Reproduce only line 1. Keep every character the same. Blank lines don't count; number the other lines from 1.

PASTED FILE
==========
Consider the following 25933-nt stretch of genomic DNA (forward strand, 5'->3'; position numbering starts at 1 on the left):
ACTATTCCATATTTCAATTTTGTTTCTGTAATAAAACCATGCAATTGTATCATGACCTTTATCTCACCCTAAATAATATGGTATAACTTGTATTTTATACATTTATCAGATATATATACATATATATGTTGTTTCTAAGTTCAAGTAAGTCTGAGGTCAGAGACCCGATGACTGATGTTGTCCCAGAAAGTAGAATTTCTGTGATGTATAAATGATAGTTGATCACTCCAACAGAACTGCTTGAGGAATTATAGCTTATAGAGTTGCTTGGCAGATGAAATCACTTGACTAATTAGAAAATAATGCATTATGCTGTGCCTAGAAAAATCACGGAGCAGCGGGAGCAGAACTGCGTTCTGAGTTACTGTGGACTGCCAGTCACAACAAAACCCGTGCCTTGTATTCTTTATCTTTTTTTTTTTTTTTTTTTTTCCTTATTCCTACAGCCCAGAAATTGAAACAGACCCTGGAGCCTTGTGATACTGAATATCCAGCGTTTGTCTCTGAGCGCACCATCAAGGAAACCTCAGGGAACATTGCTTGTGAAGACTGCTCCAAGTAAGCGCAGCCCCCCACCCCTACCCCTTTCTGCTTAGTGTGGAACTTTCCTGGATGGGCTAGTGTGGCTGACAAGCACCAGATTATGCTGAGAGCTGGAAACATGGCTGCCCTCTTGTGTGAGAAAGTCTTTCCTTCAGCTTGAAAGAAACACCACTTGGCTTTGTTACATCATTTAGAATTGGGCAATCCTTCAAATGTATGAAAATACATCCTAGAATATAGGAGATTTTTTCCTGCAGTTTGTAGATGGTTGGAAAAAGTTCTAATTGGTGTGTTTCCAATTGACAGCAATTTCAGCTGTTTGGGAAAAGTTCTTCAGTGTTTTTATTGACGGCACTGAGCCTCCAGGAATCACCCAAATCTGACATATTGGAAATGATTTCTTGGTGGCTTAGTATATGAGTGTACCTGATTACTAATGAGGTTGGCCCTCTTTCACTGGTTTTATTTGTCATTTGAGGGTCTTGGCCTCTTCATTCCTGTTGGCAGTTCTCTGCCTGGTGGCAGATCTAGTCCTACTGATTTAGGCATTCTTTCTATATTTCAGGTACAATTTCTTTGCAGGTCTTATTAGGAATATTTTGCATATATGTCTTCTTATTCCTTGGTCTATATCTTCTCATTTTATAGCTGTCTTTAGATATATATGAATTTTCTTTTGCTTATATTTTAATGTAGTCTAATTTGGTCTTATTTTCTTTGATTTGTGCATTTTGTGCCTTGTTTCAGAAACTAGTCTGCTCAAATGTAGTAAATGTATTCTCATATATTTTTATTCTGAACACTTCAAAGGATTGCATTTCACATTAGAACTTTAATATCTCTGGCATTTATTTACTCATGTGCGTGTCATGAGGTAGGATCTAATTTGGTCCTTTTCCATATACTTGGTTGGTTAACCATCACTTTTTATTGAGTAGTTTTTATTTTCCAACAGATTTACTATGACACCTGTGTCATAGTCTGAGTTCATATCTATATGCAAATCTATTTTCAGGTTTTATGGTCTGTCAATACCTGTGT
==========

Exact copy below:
Consider the following 25933-nt stretch of genomic DNA (forward strand, 5'->3'; position numbering starts at 1 on the left):